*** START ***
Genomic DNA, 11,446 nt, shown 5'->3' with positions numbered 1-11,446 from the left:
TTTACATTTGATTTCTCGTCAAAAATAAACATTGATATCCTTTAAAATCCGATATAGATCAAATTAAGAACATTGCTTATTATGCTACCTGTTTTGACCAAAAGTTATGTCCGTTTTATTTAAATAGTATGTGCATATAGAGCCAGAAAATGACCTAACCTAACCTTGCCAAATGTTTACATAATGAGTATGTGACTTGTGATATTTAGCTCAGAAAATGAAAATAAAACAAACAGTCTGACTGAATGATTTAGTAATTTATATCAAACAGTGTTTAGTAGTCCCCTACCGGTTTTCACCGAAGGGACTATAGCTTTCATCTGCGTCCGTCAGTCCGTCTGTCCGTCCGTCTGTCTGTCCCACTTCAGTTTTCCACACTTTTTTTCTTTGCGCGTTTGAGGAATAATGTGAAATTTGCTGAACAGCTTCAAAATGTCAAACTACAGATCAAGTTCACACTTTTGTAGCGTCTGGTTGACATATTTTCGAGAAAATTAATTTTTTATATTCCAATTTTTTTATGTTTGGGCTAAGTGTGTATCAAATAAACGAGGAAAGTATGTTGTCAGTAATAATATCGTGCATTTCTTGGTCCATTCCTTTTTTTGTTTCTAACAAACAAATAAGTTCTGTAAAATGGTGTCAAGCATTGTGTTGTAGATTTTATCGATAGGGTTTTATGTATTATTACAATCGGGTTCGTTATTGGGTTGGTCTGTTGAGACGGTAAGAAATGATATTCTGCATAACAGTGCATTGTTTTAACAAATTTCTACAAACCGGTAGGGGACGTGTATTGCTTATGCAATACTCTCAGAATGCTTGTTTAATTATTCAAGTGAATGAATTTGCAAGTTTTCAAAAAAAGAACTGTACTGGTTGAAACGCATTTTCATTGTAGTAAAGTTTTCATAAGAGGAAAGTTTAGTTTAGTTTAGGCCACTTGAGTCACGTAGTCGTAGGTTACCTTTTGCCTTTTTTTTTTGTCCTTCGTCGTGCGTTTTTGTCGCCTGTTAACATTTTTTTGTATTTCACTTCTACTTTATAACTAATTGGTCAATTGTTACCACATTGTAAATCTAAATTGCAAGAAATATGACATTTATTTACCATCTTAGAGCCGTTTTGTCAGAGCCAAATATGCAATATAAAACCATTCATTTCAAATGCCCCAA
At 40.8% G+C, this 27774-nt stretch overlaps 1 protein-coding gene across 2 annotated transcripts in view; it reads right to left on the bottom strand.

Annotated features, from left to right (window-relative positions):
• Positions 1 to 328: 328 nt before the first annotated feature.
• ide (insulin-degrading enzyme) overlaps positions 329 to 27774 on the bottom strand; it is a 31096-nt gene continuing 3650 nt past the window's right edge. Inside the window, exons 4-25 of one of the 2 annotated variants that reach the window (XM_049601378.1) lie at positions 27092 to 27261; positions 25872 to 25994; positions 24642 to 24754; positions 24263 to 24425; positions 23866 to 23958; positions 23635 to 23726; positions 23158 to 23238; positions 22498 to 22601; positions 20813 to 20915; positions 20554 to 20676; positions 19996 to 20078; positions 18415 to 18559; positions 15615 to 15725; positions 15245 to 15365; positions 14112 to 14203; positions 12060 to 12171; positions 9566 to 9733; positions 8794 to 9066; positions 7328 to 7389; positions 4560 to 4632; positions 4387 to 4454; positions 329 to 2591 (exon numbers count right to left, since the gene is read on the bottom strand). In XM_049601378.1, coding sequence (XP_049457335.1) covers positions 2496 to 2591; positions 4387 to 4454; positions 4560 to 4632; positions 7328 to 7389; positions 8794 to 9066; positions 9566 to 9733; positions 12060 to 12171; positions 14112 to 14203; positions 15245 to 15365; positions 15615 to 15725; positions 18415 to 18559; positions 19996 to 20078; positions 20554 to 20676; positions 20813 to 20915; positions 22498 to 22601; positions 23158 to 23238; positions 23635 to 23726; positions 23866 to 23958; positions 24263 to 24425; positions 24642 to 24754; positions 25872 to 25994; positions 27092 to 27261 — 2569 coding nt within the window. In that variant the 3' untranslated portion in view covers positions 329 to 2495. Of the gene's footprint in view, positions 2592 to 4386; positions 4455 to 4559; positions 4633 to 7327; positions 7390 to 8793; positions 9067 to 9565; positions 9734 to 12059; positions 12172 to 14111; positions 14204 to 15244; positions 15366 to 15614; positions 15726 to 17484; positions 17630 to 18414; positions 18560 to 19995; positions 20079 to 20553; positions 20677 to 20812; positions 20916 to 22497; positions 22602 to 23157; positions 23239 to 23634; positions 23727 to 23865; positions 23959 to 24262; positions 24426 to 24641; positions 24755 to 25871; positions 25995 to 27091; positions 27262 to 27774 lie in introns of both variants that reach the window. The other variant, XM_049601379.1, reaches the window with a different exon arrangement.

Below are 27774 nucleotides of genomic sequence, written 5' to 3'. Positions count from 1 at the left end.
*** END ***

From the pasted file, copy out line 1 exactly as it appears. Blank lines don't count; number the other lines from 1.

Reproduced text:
Genomic DNA, 11,446 nt, shown 5'->3' with positions numbered 1-11,446 from the left: